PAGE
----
The number of prisoners in England and Wales has reached a new record, the Prison Service has said.
Numbers have been rising for two months
There were 73,091 inmates by Wednesday - compared with the previous record on 25 October last year of 73,033.
Numbers fell before Christmas but have been rising for the last two months with only 500 spare places left.
The jail population has risen by 170 in eight days meaning if the numbers continue to rise at the same rated the system could reach "bust point" in less than three weeks.
Prison reform campaigners are calling on the government to tackle the rising numbers blaming overcrowding for high rates of reoffending by offenders and suicides among inmates.
But the Prison Service says work is already underway to reduce overcrowding as part of the wider reform of the criminal justice system.
The government is uncompromising in insisting prisons should be reserved for the most dangerous and persistent offenders
Juliet Lyon, director of the Prison Reform Trust, said the government faces a "stark choice" at a time when the proportion of people jailed in England and Wales is the highest in western Europe.
She said: "Government can reserve prison for serious and violent offenders only, and rebalance the criminal justice system towards punishment in the community.
"Alternatively it can allow prisons to become overcrowded social dustbins, and face appalling reconviction rates and a rising toll of suicides as a result."
A Prison Service spokesman said the government would continue to provide places for those sentenced by the courts.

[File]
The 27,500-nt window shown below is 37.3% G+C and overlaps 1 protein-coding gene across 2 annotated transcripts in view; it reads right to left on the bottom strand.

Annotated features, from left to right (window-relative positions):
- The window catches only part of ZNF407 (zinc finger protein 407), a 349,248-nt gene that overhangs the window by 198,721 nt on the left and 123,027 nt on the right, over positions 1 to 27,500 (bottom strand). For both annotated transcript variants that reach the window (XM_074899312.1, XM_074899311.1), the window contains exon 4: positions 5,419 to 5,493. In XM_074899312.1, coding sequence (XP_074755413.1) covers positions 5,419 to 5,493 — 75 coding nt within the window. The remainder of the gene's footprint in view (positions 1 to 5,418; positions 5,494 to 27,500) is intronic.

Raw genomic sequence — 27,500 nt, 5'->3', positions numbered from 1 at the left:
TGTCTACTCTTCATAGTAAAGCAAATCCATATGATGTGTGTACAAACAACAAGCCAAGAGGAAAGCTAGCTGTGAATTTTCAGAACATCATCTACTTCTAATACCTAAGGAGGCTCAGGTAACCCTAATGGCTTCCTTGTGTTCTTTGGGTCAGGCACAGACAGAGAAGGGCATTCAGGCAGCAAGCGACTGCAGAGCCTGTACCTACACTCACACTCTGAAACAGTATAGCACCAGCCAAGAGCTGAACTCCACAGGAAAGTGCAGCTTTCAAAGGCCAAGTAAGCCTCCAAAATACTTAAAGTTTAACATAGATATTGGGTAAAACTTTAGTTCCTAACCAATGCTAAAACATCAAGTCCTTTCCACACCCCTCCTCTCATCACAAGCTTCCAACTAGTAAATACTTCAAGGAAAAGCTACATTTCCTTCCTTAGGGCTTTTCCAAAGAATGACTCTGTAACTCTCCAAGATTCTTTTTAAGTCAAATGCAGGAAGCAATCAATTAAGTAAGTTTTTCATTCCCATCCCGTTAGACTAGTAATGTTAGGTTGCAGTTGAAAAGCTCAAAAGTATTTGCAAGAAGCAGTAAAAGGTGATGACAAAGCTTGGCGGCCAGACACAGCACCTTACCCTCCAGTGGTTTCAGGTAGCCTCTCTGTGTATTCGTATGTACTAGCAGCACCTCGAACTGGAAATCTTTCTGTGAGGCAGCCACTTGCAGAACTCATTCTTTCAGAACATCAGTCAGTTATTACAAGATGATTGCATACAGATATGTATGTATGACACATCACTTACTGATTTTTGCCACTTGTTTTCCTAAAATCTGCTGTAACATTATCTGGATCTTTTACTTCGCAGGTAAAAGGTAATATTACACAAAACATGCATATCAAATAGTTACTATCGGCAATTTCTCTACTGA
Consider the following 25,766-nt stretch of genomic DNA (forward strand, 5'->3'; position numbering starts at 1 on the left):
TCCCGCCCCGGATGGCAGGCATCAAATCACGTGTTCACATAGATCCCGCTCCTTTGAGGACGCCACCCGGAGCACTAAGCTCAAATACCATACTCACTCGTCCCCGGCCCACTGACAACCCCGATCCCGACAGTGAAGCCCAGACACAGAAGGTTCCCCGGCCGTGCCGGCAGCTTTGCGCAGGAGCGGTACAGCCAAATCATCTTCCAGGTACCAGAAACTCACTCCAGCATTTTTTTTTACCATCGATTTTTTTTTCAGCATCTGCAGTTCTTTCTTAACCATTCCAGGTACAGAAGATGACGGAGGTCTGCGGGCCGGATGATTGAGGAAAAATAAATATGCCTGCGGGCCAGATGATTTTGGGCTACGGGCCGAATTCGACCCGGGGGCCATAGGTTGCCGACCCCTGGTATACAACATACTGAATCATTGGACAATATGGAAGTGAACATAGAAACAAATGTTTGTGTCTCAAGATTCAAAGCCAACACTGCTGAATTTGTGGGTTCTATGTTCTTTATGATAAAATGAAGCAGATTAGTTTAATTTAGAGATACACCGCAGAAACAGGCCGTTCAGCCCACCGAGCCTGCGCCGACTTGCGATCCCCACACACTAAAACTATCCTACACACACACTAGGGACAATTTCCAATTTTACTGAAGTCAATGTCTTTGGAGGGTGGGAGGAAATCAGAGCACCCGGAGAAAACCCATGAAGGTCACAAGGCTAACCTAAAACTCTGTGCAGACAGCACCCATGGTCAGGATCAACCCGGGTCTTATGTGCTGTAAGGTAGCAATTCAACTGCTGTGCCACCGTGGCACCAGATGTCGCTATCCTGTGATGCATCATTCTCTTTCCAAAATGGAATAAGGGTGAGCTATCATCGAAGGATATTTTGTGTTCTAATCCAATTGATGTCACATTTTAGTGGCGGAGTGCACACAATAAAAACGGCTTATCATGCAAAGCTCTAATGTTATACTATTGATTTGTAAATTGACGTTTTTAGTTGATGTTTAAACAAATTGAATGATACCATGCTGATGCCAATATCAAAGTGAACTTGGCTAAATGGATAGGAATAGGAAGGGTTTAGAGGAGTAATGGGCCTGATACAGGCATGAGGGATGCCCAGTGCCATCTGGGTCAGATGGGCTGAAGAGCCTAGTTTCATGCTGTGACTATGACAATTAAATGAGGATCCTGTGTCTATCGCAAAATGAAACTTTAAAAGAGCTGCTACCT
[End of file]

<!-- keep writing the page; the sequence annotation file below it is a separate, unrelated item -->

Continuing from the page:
"The government is uncompromising in insisting prisons should be reserved for the most dangerous and persistent offenders," he told BBC News Online.
Nearly 1400 extra prison places had been created with further investment promised over three years, he told BBC News Online.
Funding is in place to increase the total number of places to 77,200 by March 2006, he said.
Home Office estimates have predicted the prison population could reach 110,000 within six years.
New initiatives are already in place as part of a three-year strategy to reduce rates of suicide and self harm.
Efforts are being particularly focused on "high risk" areas, such as remand and the first few weeks of custody when prisoners were adapting to their new environment.
"The prison population is very, very vulnerable. Very often they are victims of abuse and neglect outside", he said.
Last month it was suggested prisoners were harming themselves in jail at a rate three times higher than previously thought.
The Howard League for Penal Reform argued that more than 21,000 prisoners harmed themselves in custody every year as it argued for overcrowding to be dealt with.
But the Home Office said the large increase had been due to changes in the criteria for reporting self-harm.
Full and part-time suicide prevention officers are being funded as part of the three-year strategy.
England and Wales have the European Union's highest imprisonment rate of 139 per 100,000 of population.
Ten years ago the average figure for the prison population was just 44,566.